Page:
My WIDLE Supertramp.

Even though it’s designed for 29″ wheels, I built it with 27.5″.

Therefore, wider tires. Bulky 2.6″ (6.6cm)!!!

It’s MASSIVE! I bet you are thinking that it’ll ride like an thumping elephant. I also thought the same.

I really liked how it look right after it was built, but I also didn’t make huge expectations. Was hoping it’ll be just slightly more useful than my MTB who I haven’t been able to find its purpose in this urban jungle…

I don’t do touring or off-road fun rides in the middle of Tokyo, you see?

But, damn! It rides so quick and I can’t figure out why! (As I’ve written on my previous blogs, I keep telling you guys how stunned I am about this bike.)

So today I’m gonna calm myself down and understand what’s the secret behind it.

So I’ll first break down my most recent riding experience.

Went to Hokkaido, 120km in 3 days, no flats, continuous ups and downs, on a fully loaded bike. But because of the immense rigidity and stability of the front end, I didn’t feel that much tired whilst riding.

It’s quite usual that you load so much gear on the front area of your bike, and after riding some miles you feel sick of the handling that swings everywhere. This bike however, got no problem with that.

I didn’t even realize that even happening until half way.

There also weren’t any circumstances where the handlebar suddenly tilts heavily after a certain point. That brilliant head angle, 44mm head tube diameter, and the bulky segment fork all doing their jobs.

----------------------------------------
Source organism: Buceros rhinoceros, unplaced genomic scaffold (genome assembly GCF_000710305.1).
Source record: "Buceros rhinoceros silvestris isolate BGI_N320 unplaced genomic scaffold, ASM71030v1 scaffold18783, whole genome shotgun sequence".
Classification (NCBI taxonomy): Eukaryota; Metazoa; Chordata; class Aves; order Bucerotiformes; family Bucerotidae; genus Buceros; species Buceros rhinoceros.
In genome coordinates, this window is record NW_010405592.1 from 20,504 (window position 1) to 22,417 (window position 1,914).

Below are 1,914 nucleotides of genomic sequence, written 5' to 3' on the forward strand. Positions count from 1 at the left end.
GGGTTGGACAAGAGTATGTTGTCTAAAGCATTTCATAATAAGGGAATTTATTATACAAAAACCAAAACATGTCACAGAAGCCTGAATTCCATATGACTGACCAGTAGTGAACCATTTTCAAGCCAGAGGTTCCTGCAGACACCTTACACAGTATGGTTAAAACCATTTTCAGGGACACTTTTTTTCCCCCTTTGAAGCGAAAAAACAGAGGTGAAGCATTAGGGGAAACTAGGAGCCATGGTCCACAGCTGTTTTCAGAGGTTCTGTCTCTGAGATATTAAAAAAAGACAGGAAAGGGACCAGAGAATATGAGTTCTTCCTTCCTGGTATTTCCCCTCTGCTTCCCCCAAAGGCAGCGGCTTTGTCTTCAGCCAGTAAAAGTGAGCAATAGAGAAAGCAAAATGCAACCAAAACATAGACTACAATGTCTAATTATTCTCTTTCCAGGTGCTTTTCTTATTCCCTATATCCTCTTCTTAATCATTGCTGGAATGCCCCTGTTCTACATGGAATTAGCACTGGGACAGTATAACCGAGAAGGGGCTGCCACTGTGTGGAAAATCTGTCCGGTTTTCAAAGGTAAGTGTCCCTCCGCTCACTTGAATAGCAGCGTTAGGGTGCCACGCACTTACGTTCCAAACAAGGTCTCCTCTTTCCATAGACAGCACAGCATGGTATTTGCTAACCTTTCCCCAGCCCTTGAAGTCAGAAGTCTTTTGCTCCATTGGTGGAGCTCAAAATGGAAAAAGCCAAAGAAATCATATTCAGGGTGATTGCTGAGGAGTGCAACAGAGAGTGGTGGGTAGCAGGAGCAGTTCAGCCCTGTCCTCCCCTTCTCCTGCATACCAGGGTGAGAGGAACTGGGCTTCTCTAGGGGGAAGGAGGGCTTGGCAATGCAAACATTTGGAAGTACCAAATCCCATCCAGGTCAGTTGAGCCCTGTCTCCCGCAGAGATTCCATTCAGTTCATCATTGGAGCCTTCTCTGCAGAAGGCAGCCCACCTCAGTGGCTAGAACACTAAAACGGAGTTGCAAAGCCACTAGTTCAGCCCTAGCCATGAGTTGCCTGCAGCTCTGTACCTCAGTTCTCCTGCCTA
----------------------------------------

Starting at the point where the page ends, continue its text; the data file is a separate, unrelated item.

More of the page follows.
For my commutes before this camp ride, uphills are surprisingly easy and it gets up to speed very well. Even though it’s a colossal bike, I enjoy stand pedaling literally forever, so much fun!!

My first finding during my commute was how rigid the front area of the bike felt. “So solid, so quick!”, what I was feeling at my commute rides basically became even more meaningful in camp rides.

It all makes sense now. Fully loaded, riding on gravel, and still the brake was all perfectly functional without a single squeak, in a hydraulic brakes and metal brake pads set up. This actually made me worried “wait, does that means a lot of loads is concentrated to the head set…?”, hopefully not!


A lot of on-chest-GoPro type photos, oops! Well, I hope there aren’t so many problems with that…

Okay, that’s it for this review.

Next time maybe I can write about how it attacks on gravel without no cargo on.


My respect to Jeff-san keeps on growing as I ride this bike.

True bike rider, building bikes. How can that go wrong!!!